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If you don’t help…

This weekend Jews celebrated their silliest holiday. Not that the story of Purim itself is silly, an all too familiar story of an evil man who tries to annihilate the Jews in his country. Of course you know the outcome. The old joke about every Jewish holiday… they tried to kill us, we won, let’s eat.

Purim however is unique in how we are commanded to celebrate; to get so drunk we can’t tell the difference between Mordechai (the hero), and Haman (the bad guy). Kids dress up in costumes, like Halloween but with the emphasis more on heroes than on ghouls. We also send gifts of food (of course) to friends, give tzedaka (loosely translated as charity…more on that in a future post), and have a feast (of course).

There is an amazing lesson for fundraisers embedded, almost like a journalist, in the heart of the Purim story. The full story is in Megillah Esther, the Scroll of Esther. In short, it goes like this: The king’s wife disobeys him and he decides he wants a new Queen. Mordechai talks Esther into applying for the job, and she gets it. Mordechai also overhears a plot to kill the king and exposes it. The King’s evil chief of staff doesn’t like Mordechai or the Jews for a variety of reasons and talks the King into a proclamation allowing them to be killed. Mordechai talks Esther into convincing the King to change his mind. Not only does the King do so, but realizes how evil his chief of staff really is and has him hanged, along with the man’s 10 sons.

Of course, as in all things, the lessons are found in the details, not the summary. A good reason to read the book instead of the Cliff Notes, or Spark Notes. In this case the detail we are looking for comes from Mordechai’s approach to Esther.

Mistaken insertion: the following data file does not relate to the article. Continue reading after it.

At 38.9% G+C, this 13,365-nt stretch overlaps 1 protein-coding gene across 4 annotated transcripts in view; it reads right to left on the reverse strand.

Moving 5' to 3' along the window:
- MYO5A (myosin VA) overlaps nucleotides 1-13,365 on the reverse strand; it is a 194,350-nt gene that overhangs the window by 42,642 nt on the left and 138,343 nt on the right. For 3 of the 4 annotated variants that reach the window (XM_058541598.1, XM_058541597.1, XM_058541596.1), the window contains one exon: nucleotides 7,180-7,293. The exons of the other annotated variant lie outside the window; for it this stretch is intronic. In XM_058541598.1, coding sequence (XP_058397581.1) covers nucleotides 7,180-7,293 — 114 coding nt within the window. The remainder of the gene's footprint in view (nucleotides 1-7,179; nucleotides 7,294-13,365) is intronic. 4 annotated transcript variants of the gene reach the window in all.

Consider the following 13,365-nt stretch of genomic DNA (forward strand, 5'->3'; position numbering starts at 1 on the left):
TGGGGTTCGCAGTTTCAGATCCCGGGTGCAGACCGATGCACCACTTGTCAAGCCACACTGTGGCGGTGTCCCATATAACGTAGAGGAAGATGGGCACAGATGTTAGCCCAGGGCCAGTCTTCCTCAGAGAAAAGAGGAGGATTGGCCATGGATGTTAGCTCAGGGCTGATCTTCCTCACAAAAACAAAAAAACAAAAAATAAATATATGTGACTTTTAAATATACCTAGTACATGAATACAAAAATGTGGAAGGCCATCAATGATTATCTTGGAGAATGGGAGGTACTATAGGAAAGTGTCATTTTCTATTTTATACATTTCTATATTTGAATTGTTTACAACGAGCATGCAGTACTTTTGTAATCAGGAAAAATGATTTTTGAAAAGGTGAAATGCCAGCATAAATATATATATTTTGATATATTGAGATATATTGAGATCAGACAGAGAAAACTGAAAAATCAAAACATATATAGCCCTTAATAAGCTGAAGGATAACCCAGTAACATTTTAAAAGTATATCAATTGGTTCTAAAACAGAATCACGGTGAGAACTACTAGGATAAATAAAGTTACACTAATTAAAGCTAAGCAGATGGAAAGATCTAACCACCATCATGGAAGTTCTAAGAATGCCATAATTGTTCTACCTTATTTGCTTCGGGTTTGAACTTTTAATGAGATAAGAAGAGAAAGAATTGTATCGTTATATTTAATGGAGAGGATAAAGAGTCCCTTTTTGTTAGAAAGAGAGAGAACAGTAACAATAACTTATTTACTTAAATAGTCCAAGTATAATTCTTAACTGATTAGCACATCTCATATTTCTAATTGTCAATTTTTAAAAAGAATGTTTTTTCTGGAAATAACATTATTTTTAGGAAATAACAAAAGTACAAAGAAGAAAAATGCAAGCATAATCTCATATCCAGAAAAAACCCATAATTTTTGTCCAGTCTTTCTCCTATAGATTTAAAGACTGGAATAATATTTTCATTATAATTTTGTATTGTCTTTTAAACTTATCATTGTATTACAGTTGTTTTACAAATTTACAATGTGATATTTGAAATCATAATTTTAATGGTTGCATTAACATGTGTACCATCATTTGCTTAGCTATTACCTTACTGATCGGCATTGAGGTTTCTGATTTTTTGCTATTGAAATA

I could tell you that when Mordechai tries to convince Esther to save the Jews, he takes the straightforward approach, the one that most of us might consider. “If you don’t save the Jews, we will all die.” There. Straight, To the point. Guilt laden. What more could you ask for? Perfect for the fundraiser too. “If you don’t help us build the new community center, generations will live without it”. Of course, I can’t tell you that that is what Mordechai said, because he didn’t.

Instead, Mordechai takes a different approach. Perhaps a bit bizarre when you first see it. He says to Esther, “For if you remain silent now, relief and deliverance will arise for the Jews from another place … (Esther 4:14).

Of course! The old, “if you don’t do it, then no big deal” approach. “We don’t really need your help, but we’re asking anyway.” Excuse me? Where is the power in that? How is that going to compel involvement?

Last week I met with a board of directors that is looking to build a community center. At that meeting I was asked about a member of the community, not /component/option,com_jcalpro/Itemid,28/extmode,flyer/date,2300-10-01/”>cialis 20mg tablets present, who happens to be well connected and thinks he can raise most of the funds without professional help. And if the project becomes too big, then not only won’t he fundraise, he won’t make a gift himself. “How will you work with him?” I was asked.

I told the story of Mordechai. Just as the Jews were saved, the community center will be built. This man will need to make a choice as to whether it will be built with his help or without it. Like Esther, most volunteers and donors, want to be a part of something bigger than themselves. They want to be remembered for doing something rather than be forgotten, having done nothing.

Will some say “no thanks,” or take their money and go home? Of course they will. Not every donor or volunteer you try to engage will want to be a part of your plans. But it is human nature to want to be a part of big plans and to be remembered for our contributions to successful projects. It’s been that way for more than 2000 years. Read all about it in the Book of Esther. In fact, on Purim, Jews are supposed to listen to it not once, but twice. The whole megillah. Perhaps that’s why they are such good fundraisers.